Too Naked For The Nazis
In the days of music hall it was possible to build an entire career out of just one act, and not even a very great one. Little Tich used to walk about on elongated boots, Max Miller told lame suggestive jokes and wore a bright suit, Bob Blackman used to sing ‘Mule Train’ while hitting himself on the head with a tea tray – and Wilson, Keppel & Betty did a sand dance.
The latter trio sounded like a firm of solicitors and looked like Egyptian hieroglyphs brought to life. They were the epitome of the bizarre speciality act. The men were lanky and angular, and perfectly mirrored each other’s actions. But there’s something louche and odd about their movements – it’s dreamlike, or possibly nightmarish. The act has no jokes, no punchlines and it’s certainly not clever. So why did it capture the imagination of the nation? Perhaps we were just easily amused.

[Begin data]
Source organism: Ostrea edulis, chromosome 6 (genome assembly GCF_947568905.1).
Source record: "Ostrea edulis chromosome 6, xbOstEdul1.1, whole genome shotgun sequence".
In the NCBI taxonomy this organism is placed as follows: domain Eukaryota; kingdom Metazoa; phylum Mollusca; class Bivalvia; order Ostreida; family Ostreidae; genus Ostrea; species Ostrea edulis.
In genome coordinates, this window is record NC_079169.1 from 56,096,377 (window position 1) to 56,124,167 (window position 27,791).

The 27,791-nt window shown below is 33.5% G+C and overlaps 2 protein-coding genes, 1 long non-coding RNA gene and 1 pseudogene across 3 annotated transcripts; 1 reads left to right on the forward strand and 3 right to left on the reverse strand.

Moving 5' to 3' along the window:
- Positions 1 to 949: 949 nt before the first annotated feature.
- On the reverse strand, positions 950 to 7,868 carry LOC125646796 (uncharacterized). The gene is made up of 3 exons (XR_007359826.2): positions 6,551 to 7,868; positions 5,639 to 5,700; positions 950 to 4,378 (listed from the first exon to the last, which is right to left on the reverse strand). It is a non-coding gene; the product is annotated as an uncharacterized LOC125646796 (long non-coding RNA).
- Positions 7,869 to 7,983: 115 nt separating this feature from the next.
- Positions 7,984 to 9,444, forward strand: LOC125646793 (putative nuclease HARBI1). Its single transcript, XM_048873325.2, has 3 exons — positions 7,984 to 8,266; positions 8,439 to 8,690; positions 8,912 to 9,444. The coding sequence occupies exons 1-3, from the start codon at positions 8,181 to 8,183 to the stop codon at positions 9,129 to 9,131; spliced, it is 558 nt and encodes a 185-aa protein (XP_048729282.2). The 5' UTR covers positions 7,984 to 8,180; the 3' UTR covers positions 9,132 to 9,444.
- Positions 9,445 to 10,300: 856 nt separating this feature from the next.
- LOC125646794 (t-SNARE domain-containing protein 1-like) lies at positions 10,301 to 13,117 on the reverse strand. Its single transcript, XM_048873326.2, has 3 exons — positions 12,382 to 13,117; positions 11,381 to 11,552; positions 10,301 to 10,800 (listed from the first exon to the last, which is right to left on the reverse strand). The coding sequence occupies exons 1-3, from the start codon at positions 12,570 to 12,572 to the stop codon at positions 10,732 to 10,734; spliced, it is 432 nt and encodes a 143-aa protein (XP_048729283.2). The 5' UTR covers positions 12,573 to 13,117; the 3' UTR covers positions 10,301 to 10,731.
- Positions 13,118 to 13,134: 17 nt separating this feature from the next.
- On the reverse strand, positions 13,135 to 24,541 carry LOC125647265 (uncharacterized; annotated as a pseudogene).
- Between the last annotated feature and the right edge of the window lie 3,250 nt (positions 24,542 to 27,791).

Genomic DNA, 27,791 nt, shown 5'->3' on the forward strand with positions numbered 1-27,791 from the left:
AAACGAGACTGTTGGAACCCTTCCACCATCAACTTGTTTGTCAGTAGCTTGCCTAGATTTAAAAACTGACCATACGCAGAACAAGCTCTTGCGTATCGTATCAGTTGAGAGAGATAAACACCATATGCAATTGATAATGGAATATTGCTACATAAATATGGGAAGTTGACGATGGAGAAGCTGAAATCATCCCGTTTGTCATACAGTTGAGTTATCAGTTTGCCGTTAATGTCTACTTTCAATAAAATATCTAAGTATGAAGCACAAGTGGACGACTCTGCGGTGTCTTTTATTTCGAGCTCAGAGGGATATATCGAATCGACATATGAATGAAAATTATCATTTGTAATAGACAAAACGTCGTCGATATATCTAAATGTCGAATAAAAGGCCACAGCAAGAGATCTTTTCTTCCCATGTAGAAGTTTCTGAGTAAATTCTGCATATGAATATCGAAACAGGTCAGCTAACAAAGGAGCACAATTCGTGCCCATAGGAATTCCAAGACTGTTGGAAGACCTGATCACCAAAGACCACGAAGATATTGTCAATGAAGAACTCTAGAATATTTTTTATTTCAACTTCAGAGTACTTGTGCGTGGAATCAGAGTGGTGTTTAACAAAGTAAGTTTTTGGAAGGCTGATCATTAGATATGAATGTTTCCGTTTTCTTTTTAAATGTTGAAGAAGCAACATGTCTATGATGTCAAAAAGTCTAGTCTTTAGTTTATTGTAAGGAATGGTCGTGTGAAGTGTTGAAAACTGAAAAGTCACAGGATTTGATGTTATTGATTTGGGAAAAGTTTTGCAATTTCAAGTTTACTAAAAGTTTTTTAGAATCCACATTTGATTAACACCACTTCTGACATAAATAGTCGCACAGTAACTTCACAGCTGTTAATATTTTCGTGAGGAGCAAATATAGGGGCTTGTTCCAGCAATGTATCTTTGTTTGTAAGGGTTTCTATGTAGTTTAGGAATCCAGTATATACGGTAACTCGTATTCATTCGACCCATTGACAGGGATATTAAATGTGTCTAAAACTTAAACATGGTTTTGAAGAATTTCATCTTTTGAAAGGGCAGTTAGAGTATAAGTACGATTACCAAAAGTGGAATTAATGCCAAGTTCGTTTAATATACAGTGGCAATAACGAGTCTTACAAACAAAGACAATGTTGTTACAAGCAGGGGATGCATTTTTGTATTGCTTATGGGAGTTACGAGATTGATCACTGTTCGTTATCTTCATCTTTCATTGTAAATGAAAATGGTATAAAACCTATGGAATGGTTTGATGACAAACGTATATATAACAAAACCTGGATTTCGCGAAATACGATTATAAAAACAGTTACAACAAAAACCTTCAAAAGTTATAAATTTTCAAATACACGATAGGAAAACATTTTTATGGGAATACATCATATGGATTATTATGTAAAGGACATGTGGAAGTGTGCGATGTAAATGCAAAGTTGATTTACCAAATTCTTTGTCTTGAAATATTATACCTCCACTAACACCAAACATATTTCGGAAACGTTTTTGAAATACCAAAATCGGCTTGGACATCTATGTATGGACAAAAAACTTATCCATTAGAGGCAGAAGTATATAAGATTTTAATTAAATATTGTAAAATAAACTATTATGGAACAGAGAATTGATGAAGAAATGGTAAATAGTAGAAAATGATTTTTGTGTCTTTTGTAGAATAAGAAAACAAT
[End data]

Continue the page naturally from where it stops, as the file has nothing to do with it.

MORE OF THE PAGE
Perhaps, like the show ‘Stomp!’ that has been clogging up a beautiful London theatre for years, it works because it’s simple and transcends language. But there was also something in the British psyche that enjoyed making fun of itself – an element that has vanished from most comedy acts now.
Betty completed the trio, and her dancing outraged Hermann Goering. I should says ‘Bettys’, as they were replaced when they got too old, unlike the men, who just got stranger and thinner. They did the same damned act wherever they went and became a British institution that seemingly lasted forever. They inspired many other acts and now feel like a piece of strange performance art. I remember another sand dancer who performed nightly outside the Empire Leicester Square for years and used to collect money in his fez afterwards.
Now an excellent book has come out about the act. ‘Too Naked For The Nazis’ by Alan Stafford is the story of Wilson, Keppel & Betty, and it’s just as bizarre as the performance itself. It will go onto my special ‘strange’ bookshelf right beside my copy of ‘The Man Who Was Private Widdle’, the biography of Charles Hawtry.